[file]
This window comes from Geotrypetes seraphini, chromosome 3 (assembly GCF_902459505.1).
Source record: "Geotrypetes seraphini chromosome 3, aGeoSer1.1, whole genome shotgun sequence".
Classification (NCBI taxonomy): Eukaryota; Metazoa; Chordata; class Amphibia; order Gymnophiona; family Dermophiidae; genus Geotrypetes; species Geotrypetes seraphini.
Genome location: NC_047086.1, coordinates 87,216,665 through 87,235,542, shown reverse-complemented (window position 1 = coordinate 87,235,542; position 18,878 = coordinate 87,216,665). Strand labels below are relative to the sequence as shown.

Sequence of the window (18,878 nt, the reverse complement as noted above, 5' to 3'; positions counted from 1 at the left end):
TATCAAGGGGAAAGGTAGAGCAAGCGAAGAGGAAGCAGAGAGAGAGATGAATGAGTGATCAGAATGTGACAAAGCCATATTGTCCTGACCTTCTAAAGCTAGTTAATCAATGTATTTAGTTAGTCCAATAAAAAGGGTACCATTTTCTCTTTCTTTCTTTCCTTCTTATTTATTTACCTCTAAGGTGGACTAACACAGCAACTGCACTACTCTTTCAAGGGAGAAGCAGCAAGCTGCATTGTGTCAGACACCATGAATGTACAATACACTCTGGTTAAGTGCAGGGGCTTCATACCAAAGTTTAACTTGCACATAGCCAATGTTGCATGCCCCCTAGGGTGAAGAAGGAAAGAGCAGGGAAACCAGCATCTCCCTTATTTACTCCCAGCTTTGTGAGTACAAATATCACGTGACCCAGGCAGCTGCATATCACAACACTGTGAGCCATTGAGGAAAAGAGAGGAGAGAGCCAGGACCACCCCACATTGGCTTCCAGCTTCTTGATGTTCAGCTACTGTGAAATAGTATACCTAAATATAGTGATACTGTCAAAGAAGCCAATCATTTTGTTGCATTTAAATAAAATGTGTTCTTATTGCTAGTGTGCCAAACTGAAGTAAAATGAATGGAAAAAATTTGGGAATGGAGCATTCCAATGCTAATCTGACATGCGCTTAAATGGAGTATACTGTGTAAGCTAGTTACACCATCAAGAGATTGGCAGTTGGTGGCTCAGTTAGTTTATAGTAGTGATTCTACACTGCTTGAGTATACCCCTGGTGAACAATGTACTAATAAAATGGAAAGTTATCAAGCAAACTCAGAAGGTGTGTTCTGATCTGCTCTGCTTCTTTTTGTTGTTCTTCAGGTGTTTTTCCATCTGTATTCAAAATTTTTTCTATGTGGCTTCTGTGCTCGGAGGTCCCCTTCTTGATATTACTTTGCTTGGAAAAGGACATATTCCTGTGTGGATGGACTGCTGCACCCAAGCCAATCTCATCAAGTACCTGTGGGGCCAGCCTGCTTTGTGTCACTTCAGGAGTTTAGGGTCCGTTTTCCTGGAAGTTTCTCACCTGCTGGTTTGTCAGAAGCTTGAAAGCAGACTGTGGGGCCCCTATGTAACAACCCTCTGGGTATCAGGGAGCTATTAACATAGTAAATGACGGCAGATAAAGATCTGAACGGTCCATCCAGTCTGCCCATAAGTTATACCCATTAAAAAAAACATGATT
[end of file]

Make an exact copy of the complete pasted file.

This window comes from Geotrypetes seraphini, chromosome 3 (assembly GCF_902459505.1).
Source record: "Geotrypetes seraphini chromosome 3, aGeoSer1.1, whole genome shotgun sequence".
Classification (NCBI taxonomy): Eukaryota; Metazoa; Chordata; class Amphibia; order Gymnophiona; family Dermophiidae; genus Geotrypetes; species Geotrypetes seraphini.
Genome location: NC_047086.1, coordinates 87,216,665 through 87,235,542, shown reverse-complemented (window position 1 = coordinate 87,235,542; position 18,878 = coordinate 87,216,665). Strand labels below are relative to the sequence as shown.

Sequence of the window (18,878 nt, the reverse complement as noted above, 5' to 3'; positions counted from 1 at the left end):
TATCAAGGGGAAAGGTAGAGCAAGCGAAGAGGAAGCAGAGAGAGAGATGAATGAGTGATCAGAATGTGACAAAGCCATATTGTCCTGACCTTCTAAAGCTAGTTAATCAATGTATTTAGTTAGTCCAATAAAAAGGGTACCATTTTCTCTTTCTTTCTTTCCTTCTTATTTATTTACCTCTAAGGTGGACTAACACAGCAACTGCACTACTCTTTCAAGGGAGAAGCAGCAAGCTGCATTGTGTCAGACACCATGAATGTACAATACACTCTGGTTAAGTGCAGGGGCTTCATACCAAAGTTTAACTTGCACATAGCCAATGTTGCATGCCCCCTAGGGTGAAGAAGGAAAGAGCAGGGAAACCAGCATCTCCCTTATTTACTCCCAGCTTTGTGAGTACAAATATCACGTGACCCAGGCAGCTGCATATCACAACACTGTGAGCCATTGAGGAAAAGAGAGGAGAGAGCCAGGACCACCCCACATTGGCTTCCAGCTTCTTGATGTTCAGCTACTGTGAAATAGTATACCTAAATATAGTGATACTGTCAAAGAAGCCAATCATTTTGTTGCATTTAAATAAAATGTGTTCTTATTGCTAGTGTGCCAAACTGAAGTAAAATGAATGGAAAAAATTTGGGAATGGAGCATTCCAATGCTAATCTGACATGCGCTTAAATGGAGTATACTGTGTAAGCTAGTTACACCATCAAGAGATTGGCAGTTGGTGGCTCAGTTAGTTTATAGTAGTGATTCTACACTGCTTGAGTATACCCCTGGTGAACAATGTACTAATAAAATGGAAAGTTATCAAGCAAACTCAGAAGGTGTGTTCTGATCTGCTCTGCTTCTTTTTGTTGTTCTTCAGGTGTTTTTCCATCTGTATTCAAAATTTTTTCTATGTGGCTTCTGTGCTCGGAGGTCCCCTTCTTGATATTACTTTGCTTGGAAAAGGACATATTCCTGTGTGGATGGACTGCTGCACCCAAGCCAATCTCATCAAGTACCTGTGGGGCCAGCCTGCTTTGTGTCACTTCAGGAGTTTAGGGTCCGTTTTCCTGGAAGTTTCTCACCTGCTGGTTTGTCAGAAGCTTGAAAGCAGACTGTGGGGCCCCTATGTAACAACCCTCTGGGTATCAGGGAGCTATTAACATAGTAAATGACGGCAGATAAAGATCTGAACGGTCCATCCAGTCTGCCCATAAGTTATACCCATTAAAAAAAACATGATT